WMA, SMA Mix Design Produces Smooth Road

Martin Marietta combines warm mix asphalt and stone matrix asphalt on two paving projects and receives NAPA award

The 2019 Larry H. Lemon Quality in Construction Award recognized Martin Marietta, Lakewood, CO, for its work involving more than 40,000 sq. yds. of milling and 4400 tons of paving on West Belleview Avenue, the dividing street between Colorado cities Lakewood and Denver.
The 2019 Larry H. Lemon Quality in Construction Award recognized Martin Marietta, Lakewood, CO, for its work involving more than 40,000 sq. yds. of milling and 4400 tons of paving on West Belleview Avenue, the dividing street between Colorado cities Lakewood and Denver.

Martin Marietta, Lakewood, CO, had produced and worked with both warm mix asphalt and stone matrix asphalt before, but last year for the first time they combined the two on two road paving projects where half of the road was owned by Lakewood and half by Denver.

Martin Marietta bid the job for each city separately, but when they were awarded both contracts they decided to combine the work and complete them as one job, according to Andrew Chaulk, project manager, Martin Marietta. The contractor milled 40,000 sq. yds 1 ½ in. thick of pavement and constructed a 2-in. overlay using 4400 tons of hot mix asphalt.

“We looked at them as two separate projects and bid them accordingly,” says Andrew Chaulk, project manager at Martin Marietta. “Once we were awarded both contracts, we treated them as one job. It was a straightforward operation. A pretty standard job that went really well.”

The resulting work, which received a smoothness bonus, was named one of the 10 recipients of the National Asphalt Pavement Association’s 2019 Larry H. Lemon Quality in Construction Award for excellence in construction of an asphalt pavement utilizing less than 50,000 tons of asphalt.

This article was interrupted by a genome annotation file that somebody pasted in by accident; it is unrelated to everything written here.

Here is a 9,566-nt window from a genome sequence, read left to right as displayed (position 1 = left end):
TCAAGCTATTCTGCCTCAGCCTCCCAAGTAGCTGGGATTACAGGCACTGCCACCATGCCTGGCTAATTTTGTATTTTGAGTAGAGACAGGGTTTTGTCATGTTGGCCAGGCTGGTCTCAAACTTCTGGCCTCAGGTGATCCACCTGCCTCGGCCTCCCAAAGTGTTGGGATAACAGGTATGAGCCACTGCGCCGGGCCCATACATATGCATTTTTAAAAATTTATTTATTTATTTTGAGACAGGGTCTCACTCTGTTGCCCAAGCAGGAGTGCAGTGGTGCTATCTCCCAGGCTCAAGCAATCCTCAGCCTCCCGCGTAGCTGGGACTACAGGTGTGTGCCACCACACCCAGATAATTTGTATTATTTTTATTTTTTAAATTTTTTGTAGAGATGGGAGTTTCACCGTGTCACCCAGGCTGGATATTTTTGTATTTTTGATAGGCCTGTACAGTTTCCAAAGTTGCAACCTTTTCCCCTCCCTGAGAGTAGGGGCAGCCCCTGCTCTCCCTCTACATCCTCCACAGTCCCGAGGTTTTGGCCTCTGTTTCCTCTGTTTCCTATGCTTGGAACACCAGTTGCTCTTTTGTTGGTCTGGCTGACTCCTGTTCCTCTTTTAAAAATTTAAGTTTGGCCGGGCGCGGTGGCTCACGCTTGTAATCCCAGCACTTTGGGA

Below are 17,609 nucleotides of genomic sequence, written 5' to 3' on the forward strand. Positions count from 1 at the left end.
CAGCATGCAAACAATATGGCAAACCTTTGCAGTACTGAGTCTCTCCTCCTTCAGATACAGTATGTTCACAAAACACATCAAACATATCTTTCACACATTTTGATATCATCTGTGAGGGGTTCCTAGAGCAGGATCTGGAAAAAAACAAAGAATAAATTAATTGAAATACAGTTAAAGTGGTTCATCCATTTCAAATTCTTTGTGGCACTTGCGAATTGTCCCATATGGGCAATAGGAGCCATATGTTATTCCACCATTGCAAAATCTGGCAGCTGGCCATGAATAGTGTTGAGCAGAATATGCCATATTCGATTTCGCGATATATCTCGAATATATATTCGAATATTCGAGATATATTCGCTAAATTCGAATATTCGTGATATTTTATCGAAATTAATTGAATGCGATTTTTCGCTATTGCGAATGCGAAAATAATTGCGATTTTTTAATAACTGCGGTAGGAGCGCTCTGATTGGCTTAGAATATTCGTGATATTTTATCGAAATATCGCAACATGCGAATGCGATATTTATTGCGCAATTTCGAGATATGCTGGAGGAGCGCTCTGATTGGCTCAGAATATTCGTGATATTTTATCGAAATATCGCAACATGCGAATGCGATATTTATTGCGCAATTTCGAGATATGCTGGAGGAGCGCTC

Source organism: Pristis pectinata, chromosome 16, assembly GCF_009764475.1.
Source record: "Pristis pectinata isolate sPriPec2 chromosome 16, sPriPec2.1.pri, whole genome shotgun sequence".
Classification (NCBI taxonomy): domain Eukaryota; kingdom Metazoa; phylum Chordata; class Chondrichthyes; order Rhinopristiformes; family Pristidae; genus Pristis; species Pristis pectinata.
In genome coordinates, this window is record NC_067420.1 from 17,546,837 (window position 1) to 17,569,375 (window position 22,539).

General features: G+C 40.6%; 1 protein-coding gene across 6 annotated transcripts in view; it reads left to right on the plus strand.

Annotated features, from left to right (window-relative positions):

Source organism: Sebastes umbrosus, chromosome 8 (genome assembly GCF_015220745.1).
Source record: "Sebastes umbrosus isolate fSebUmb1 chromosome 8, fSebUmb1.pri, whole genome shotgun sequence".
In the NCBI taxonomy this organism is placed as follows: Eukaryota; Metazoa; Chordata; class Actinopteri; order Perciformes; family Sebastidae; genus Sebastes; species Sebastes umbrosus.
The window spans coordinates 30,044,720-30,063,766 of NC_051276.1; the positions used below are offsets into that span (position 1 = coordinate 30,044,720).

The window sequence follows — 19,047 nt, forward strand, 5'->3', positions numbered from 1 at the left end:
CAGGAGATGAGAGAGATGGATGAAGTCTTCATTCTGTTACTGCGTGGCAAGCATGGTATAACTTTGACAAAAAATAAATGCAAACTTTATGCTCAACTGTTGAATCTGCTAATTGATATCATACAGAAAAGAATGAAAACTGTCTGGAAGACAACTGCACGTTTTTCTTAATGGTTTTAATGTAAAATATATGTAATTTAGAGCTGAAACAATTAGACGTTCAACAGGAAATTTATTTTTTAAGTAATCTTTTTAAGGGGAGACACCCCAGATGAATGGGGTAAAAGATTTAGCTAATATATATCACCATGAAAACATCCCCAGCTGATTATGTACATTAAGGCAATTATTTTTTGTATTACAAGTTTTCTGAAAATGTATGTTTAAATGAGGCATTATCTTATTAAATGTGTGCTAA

West Belleview Avenue is a four-lane road that measures 68 ft. wide, which includes four 12-ft. lanes and two 20-ft. turn sections in the middle. Martin Marietta began work in May 2019 and completed the job in eight working days.

Using a Wider Mill

Chaulk says milling was done first over four days. Crews lowered all manholes and water valves and a subcontractor set up traffic control. They worked on the outside lane first, diverting traffic into the middle, then reversed and milled the inside lane while traffic was diverted to the outside.

Martin Marietta hired a subcontractor to handle traffic control for them and there as many as 10 people controlling traffic through the work zone. “It got extremely busy out there with traffic running by the work zone,” he says. “There was quite a bit of activity all the time.”

Chaulk says arrow boards were set on both ends of the work zone and the subcontractor coned off the work area running a cone line the full length of the street to separate the traffic from the work zone. Flaggers were used behind and in front of the mill and were also positioned strategically throughout the job to help with cross streets and to keep drivers from getting too close behind the mill.

Crews used a 12-ft. Wirtgen milling machine throughout the job because the Lakewood contract contained a smoothness specification. “We carried that same thought process through onto the Denver side even though Denver didn’t have that spec,” Chaulk says.